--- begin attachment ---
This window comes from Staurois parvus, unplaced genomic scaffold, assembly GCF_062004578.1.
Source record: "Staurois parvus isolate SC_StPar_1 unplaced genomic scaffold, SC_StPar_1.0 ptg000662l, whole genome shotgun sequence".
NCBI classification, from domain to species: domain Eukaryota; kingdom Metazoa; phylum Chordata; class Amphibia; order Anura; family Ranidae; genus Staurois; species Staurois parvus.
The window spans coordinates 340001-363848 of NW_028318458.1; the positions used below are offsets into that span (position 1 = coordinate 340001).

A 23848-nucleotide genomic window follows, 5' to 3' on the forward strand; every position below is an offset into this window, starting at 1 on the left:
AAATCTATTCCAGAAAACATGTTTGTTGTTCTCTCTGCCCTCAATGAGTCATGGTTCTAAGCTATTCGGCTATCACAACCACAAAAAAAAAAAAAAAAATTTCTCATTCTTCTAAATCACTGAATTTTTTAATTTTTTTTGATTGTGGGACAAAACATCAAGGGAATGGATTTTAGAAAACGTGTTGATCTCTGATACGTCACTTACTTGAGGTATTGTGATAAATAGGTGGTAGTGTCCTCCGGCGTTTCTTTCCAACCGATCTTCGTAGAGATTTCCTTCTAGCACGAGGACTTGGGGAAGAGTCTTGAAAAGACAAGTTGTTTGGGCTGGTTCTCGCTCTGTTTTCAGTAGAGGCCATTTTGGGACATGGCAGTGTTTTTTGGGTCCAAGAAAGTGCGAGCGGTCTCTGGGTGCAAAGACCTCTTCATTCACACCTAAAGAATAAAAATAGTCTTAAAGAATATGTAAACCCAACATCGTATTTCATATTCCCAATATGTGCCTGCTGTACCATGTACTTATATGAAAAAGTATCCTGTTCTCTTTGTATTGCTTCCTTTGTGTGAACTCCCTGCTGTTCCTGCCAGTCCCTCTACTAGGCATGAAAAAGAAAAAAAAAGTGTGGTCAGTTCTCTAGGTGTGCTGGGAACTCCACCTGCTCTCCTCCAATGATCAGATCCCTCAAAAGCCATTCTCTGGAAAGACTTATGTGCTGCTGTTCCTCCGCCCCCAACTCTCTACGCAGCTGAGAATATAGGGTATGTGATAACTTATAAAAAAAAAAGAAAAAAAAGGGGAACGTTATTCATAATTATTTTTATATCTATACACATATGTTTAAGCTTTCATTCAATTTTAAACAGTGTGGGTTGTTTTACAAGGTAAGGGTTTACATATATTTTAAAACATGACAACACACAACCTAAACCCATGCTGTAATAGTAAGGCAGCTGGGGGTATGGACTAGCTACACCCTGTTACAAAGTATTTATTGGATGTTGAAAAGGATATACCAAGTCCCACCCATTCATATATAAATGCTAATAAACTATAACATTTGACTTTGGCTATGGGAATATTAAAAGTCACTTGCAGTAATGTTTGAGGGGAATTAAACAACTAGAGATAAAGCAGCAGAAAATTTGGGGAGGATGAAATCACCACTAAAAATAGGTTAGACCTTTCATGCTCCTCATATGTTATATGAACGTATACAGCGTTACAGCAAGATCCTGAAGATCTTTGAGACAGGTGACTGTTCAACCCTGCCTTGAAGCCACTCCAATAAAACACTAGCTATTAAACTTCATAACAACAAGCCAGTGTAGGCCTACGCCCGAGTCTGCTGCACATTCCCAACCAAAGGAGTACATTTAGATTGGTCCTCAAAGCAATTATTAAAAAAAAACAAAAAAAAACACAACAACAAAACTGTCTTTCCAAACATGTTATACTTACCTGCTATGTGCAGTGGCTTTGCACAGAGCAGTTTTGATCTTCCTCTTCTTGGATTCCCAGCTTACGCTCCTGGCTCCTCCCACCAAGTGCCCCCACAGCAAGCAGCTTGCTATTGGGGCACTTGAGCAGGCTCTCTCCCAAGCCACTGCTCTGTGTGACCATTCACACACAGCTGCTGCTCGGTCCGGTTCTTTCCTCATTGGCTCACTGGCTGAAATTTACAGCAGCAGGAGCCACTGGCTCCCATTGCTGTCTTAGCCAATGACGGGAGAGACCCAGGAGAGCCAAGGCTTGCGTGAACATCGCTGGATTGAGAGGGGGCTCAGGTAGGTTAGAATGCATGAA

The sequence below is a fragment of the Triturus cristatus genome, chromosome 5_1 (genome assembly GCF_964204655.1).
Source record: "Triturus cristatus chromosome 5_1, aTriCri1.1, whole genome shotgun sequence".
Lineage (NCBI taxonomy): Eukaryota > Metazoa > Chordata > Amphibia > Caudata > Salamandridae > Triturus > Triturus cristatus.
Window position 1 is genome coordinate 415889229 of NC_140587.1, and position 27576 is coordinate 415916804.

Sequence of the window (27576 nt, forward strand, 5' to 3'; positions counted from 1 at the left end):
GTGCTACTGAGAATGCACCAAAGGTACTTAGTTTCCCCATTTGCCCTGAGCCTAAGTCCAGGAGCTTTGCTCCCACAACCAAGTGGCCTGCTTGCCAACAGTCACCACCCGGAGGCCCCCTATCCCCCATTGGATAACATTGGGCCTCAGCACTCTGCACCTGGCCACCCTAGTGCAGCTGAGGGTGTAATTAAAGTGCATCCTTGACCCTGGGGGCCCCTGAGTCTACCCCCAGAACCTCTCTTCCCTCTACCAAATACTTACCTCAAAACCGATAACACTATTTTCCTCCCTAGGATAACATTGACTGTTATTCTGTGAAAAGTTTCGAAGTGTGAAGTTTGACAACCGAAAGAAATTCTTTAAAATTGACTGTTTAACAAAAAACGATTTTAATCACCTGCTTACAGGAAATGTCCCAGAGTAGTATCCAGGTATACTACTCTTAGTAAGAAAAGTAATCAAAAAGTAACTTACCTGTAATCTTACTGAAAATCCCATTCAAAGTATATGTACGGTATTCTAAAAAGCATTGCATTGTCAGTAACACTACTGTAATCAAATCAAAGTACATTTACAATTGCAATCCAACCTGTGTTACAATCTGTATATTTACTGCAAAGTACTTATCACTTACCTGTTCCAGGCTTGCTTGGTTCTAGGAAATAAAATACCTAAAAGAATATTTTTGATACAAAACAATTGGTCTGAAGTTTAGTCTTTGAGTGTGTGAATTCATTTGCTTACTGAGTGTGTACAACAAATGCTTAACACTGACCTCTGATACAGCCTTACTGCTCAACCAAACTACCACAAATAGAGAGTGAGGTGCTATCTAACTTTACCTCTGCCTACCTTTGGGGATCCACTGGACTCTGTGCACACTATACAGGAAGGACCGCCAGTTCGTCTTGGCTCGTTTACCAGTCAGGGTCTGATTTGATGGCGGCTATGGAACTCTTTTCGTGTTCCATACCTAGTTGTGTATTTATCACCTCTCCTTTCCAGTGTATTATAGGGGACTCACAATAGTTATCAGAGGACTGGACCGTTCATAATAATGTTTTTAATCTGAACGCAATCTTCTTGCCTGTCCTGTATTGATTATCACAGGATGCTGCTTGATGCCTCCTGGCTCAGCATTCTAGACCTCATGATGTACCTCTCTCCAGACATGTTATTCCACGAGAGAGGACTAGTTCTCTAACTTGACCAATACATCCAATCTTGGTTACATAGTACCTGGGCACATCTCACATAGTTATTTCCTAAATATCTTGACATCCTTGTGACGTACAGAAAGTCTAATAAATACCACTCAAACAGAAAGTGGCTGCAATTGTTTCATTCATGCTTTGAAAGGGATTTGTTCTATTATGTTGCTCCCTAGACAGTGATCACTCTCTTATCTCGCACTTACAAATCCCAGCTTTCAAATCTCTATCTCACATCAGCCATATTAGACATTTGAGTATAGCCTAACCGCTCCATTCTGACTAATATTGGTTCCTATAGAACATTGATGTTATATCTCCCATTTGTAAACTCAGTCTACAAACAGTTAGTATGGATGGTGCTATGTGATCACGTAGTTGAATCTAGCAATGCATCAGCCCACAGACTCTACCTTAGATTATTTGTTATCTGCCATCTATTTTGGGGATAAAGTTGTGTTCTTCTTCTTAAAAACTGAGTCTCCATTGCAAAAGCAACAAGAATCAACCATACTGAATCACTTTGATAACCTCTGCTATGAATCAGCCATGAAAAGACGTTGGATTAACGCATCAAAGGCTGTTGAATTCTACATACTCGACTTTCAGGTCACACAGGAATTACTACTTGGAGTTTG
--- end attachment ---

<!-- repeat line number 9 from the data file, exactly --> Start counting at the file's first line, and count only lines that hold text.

Lineage (NCBI taxonomy): Eukaryota > Metazoa > Chordata > Amphibia > Caudata > Salamandridae > Triturus > Triturus cristatus.